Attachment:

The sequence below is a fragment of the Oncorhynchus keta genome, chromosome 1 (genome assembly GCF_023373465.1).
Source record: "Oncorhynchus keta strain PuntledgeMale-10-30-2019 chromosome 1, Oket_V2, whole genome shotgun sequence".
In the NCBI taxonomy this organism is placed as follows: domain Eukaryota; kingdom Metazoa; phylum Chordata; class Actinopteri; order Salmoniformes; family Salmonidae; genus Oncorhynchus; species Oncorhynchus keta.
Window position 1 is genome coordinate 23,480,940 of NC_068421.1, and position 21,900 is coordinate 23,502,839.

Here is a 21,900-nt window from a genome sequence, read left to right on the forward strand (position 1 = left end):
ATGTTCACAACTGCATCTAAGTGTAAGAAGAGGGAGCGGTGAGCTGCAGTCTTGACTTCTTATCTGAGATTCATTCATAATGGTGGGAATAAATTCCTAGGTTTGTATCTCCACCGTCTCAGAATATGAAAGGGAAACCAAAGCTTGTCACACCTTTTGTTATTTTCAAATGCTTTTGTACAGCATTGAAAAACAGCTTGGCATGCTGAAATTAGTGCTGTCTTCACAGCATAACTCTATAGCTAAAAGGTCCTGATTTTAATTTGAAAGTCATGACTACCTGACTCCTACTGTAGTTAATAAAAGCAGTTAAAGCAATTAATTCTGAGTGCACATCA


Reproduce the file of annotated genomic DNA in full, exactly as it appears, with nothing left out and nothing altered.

The sequence below is a fragment of the Oncorhynchus keta genome, chromosome 1 (genome assembly GCF_023373465.1).
Source record: "Oncorhynchus keta strain PuntledgeMale-10-30-2019 chromosome 1, Oket_V2, whole genome shotgun sequence".
In the NCBI taxonomy this organism is placed as follows: domain Eukaryota; kingdom Metazoa; phylum Chordata; class Actinopteri; order Salmoniformes; family Salmonidae; genus Oncorhynchus; species Oncorhynchus keta.
Window position 1 is genome coordinate 23,480,940 of NC_068421.1, and position 21,900 is coordinate 23,502,839.

Here is a 21,900-nt window from a genome sequence, read left to right on the forward strand (position 1 = left end):
ATGTTCACAACTGCATCTAAGTGTAAGAAGAGGGAGCGGTGAGCTGCAGTCTTGACTTCTTATCTGAGATTCATTCATAATGGTGGGAATAAATTCCTAGGTTTGTATCTCCACCGTCTCAGAATATGAAAGGGAAACCAAAGCTTGTCACACCTTTTGTTATTTTCAAATGCTTTTGTACAGCATTGAAAAACAGCTTGGCATGCTGAAATTAGTGCTGTCTTCACAGCATAACTCTATAGCTAAAAGGTCCTGATTTTAATTTGAAAGTCATGACTACCTGACTCCTACTGTAGTTAATAAAAGCAGTTAAAGCAATTAATTCTGAGTGCACATCA